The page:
29 January 2009 after a U.S business involved in sending hundreds of ships to the infamous shipbreaking beaches of Bangladesh and India was forced to pay $518,500 and certify that they would not undertake such actions again. BAN had warned, however, that there was still ample opportunity for unscrupulous operators to exploit loopholes to export very toxic U.S. ships to the South Asian beaches like Alang, Gujrat. BAN is a member organization of the NGO Platform on Shipbreaking, an international coalition seeking to ban beaching and unsustainable ship scrapping.

In February 2008, the United States Environmental Protection Agency was tipped off when they discovered that Global Marketing Systems, Inc. (GMS), headed up by a world famous cash-buyer of obsolete ships, Anil Sharma, had taken ownership of the SS Oceanic (former SS Independence) and had the old passenger liner towed out of San Francisco Bay with the intent of scrapping the vessel on the beaches of South Asia. BAN demanded that the U.S. government take action to have the ship returned to a U.S. port, but the EPA claimed they lacked the authority to have the ship recalled. Nevertheless, the EPA took legal action against GMS for violations of the Toxic Substances Control Act (TSCA), the law which prohibits the exportation of polychlorinated biphenyls (PCBs), a persistent toxic pollutant used in the paints, insulation and gasketry in older ships.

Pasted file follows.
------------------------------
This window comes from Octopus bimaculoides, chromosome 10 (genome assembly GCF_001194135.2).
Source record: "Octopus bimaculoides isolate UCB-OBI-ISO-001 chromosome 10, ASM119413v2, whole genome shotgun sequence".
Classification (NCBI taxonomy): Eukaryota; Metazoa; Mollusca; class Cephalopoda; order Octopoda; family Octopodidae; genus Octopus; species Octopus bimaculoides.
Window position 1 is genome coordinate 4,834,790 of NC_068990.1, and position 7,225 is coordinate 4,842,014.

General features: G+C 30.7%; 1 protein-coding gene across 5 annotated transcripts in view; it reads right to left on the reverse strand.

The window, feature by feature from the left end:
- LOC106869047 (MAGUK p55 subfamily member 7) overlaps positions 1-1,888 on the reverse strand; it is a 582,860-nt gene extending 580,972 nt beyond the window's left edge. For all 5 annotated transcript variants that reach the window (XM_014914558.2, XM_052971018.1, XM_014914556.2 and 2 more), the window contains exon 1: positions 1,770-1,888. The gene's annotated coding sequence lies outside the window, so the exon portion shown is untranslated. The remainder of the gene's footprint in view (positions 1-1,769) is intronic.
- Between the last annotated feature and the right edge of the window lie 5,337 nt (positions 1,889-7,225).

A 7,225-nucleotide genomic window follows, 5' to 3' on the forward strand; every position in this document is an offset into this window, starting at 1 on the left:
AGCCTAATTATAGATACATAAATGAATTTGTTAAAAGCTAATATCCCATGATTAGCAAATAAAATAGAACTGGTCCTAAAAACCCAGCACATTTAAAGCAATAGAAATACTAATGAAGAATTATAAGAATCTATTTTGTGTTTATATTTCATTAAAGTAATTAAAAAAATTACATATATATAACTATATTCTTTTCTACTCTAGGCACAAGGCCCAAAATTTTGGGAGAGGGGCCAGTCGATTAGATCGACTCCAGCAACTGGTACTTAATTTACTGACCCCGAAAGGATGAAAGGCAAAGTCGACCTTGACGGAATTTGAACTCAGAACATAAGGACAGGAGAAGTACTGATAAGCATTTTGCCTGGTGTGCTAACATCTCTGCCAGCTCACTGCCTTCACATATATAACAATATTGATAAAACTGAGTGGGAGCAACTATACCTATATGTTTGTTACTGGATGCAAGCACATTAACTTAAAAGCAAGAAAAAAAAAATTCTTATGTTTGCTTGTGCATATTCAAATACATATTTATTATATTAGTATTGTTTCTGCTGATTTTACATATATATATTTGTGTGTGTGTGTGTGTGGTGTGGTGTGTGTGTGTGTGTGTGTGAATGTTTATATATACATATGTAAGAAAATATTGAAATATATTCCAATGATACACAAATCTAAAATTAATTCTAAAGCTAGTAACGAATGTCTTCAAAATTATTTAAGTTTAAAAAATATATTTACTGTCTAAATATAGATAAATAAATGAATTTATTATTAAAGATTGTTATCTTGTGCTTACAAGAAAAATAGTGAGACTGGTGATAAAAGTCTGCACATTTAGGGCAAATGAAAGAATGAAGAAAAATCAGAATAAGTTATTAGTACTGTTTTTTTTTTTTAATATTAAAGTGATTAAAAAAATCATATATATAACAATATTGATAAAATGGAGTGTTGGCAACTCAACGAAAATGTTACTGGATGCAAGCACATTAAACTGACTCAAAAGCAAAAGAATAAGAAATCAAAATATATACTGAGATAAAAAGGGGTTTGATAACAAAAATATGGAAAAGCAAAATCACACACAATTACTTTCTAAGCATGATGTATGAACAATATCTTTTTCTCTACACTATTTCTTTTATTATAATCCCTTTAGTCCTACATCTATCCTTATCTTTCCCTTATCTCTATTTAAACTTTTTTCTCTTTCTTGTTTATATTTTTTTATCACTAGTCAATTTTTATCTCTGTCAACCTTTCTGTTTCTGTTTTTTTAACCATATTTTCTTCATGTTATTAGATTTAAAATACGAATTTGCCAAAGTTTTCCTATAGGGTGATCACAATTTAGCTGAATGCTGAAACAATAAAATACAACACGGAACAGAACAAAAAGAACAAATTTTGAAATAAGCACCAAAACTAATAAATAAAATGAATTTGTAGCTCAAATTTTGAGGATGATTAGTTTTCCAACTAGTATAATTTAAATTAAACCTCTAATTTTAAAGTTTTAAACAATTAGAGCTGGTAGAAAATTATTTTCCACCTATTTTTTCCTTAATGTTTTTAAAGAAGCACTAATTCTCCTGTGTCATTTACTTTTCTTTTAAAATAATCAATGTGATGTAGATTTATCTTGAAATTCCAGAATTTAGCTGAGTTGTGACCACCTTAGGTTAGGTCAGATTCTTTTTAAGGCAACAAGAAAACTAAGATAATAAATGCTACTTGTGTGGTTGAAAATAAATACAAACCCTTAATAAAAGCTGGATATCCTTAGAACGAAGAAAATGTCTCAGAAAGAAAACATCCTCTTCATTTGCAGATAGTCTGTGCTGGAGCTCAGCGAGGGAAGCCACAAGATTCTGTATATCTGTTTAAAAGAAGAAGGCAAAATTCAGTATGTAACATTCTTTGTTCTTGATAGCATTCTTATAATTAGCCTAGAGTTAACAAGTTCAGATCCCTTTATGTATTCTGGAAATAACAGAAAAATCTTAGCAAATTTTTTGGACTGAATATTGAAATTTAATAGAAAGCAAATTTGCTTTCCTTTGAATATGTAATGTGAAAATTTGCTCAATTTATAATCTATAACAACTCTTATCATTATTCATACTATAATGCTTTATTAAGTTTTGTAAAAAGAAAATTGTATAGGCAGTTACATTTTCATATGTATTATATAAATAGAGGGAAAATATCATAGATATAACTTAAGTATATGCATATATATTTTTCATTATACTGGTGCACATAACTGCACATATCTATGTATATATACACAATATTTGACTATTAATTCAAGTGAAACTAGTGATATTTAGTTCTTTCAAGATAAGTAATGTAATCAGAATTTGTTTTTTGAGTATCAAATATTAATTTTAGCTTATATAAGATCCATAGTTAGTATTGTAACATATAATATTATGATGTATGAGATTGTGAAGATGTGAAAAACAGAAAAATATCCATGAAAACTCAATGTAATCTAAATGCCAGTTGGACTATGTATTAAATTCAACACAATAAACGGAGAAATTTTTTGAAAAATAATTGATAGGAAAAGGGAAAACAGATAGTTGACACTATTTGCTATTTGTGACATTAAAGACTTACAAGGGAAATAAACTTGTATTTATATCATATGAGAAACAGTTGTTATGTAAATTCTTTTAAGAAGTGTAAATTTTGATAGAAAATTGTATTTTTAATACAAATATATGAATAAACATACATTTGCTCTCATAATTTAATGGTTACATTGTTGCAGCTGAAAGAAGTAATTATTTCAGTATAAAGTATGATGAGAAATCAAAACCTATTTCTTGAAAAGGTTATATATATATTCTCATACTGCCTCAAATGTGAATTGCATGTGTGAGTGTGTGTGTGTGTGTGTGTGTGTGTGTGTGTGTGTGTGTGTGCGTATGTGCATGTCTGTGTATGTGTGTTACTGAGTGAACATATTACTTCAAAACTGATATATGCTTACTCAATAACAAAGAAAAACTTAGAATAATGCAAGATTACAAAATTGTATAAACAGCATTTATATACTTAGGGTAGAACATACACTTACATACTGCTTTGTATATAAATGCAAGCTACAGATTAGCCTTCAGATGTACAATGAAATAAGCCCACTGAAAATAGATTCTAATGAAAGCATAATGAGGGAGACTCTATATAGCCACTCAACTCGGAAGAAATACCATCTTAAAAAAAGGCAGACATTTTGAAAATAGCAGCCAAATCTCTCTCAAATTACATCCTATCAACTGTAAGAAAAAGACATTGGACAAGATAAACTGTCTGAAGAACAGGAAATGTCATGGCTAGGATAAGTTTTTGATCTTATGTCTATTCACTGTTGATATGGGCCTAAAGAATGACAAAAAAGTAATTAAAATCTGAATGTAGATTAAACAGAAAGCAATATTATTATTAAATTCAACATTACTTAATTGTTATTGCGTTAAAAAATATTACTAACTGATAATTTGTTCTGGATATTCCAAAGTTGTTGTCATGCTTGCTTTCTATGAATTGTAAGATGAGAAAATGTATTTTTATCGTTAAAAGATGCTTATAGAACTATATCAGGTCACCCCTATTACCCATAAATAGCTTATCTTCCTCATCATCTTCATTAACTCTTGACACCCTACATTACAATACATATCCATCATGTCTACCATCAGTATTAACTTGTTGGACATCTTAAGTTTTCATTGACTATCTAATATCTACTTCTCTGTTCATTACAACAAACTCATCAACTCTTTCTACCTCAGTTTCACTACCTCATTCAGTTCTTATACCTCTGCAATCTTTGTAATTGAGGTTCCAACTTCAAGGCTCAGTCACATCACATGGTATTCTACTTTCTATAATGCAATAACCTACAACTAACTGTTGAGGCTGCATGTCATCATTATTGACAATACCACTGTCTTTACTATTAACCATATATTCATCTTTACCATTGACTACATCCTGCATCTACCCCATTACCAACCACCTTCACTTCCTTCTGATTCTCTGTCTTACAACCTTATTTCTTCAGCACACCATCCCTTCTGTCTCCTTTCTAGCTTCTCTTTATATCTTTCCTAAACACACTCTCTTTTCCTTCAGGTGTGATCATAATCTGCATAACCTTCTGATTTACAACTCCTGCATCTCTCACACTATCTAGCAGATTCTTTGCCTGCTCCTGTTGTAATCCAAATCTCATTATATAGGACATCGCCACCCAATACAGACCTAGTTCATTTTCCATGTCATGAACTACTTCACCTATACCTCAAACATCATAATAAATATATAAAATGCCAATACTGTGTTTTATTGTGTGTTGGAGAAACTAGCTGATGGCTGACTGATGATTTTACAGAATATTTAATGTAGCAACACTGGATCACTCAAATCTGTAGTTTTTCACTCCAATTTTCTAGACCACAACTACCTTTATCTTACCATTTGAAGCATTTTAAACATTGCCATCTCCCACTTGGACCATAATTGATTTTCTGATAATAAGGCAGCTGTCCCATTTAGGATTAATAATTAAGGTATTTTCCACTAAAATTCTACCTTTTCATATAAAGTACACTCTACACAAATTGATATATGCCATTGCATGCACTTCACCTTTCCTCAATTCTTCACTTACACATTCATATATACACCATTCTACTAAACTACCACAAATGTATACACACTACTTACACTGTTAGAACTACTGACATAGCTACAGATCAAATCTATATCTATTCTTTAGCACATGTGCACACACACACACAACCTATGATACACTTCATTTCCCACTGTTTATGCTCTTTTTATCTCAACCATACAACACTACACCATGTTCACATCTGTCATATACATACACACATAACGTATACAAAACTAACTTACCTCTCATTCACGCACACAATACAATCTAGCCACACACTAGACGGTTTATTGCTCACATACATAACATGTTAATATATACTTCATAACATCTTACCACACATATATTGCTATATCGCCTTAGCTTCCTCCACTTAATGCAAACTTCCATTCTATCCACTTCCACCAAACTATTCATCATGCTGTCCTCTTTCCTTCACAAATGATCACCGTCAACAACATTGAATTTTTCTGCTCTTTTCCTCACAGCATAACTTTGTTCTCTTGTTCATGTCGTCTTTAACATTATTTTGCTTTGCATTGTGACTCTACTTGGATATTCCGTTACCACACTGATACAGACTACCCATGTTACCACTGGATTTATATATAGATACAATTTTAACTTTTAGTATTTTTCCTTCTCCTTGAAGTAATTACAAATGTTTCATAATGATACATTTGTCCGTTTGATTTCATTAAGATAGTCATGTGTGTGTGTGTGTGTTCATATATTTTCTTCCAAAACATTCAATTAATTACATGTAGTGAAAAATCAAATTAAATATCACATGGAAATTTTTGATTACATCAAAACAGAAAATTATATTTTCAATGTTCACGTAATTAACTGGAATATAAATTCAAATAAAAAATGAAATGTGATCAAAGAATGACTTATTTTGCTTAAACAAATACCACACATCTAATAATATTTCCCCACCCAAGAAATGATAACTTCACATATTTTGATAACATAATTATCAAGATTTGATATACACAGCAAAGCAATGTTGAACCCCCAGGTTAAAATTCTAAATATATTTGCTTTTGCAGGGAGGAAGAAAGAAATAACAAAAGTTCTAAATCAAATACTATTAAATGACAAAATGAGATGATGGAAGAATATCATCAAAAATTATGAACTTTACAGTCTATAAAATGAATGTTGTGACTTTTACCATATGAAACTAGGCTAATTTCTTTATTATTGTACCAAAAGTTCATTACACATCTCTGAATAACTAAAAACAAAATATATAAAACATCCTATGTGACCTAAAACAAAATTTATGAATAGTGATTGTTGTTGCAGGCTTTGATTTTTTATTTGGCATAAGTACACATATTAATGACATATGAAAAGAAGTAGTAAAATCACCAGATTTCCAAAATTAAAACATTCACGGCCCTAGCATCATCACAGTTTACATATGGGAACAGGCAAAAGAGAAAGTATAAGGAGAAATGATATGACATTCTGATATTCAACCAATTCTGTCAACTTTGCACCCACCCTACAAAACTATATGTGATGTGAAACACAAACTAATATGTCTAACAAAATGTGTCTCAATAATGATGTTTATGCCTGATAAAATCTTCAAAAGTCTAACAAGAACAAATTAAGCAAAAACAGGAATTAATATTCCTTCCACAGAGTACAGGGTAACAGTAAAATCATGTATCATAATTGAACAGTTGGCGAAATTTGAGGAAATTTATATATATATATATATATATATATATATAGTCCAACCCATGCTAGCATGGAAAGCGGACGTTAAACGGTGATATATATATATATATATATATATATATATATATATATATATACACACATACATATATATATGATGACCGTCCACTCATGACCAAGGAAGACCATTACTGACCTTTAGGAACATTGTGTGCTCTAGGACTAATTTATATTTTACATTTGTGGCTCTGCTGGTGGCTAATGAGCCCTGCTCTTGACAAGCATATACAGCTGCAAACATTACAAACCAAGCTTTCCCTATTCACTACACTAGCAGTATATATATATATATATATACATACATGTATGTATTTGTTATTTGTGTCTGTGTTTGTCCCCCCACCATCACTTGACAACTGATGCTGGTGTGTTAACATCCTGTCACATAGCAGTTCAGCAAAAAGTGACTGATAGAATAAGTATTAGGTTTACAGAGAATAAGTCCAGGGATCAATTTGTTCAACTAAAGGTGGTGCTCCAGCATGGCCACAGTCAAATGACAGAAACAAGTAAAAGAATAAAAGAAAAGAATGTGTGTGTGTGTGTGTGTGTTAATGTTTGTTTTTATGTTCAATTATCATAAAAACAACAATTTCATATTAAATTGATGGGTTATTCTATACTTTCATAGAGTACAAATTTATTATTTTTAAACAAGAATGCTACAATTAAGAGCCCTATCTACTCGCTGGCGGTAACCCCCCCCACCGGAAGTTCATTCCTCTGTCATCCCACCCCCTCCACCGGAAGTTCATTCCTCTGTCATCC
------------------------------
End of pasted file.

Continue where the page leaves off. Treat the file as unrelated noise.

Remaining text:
It is high time SS OceanicC (Platinum) is recalled by the US government. This act of trade in hazardous ships entails a “knowing and willful” criminal violation, and they could find themselves behind bars.”

US government agencies have so far ignored each other’s rules and continue to facilitate ship dealers being able to circumvent toxics laws such as TSCA by their actions or inaction. US Maritime Administration (MARAD) must stop such instances of change the flag of a ship from a U.S. flag to a “flag of convenience” and then make the transaction and export.

Soon after EPA initiated its enforcement action against Global and its sister organization Global Shipping LLC, GMS had requested a new application to the Maritime Administration seeking approval to sell the vessel but changing the purpose of export from disposal to continued use of the vessel.

Earlier, the vessel was owned by Norwegian Cruise Lines (NCL) and sold in July 2007 to California Manufacturing Corporation (CMU) which appears to be a company created by NCL and operates out of the NCL headquarters in Miami. CMU is still listed in the Coast Guard documentation as the last registered owner of the ship. NCL had revealed to journalists that CMU no longer owns the ship but sold the vessel on July 26th, 2007. Under US law, if the ship was sold to a foreign entity, this exchange is illegal as the Maritime Administration did not approve the sale as is required.

Further, importation of a toxic ship from the United States (a non-Party), for full or partial dismantling by a country that is a Party to the Basel Convention is a violation of the terms of the Basel Convention treaty. However, as was the case with the last NCL ocean liner that needed to be disposed of -- the SS Norway (aka Blue Lady), by the time it is rammed up onto the beaches at Alang, India, it may be too late to seek legal recourse.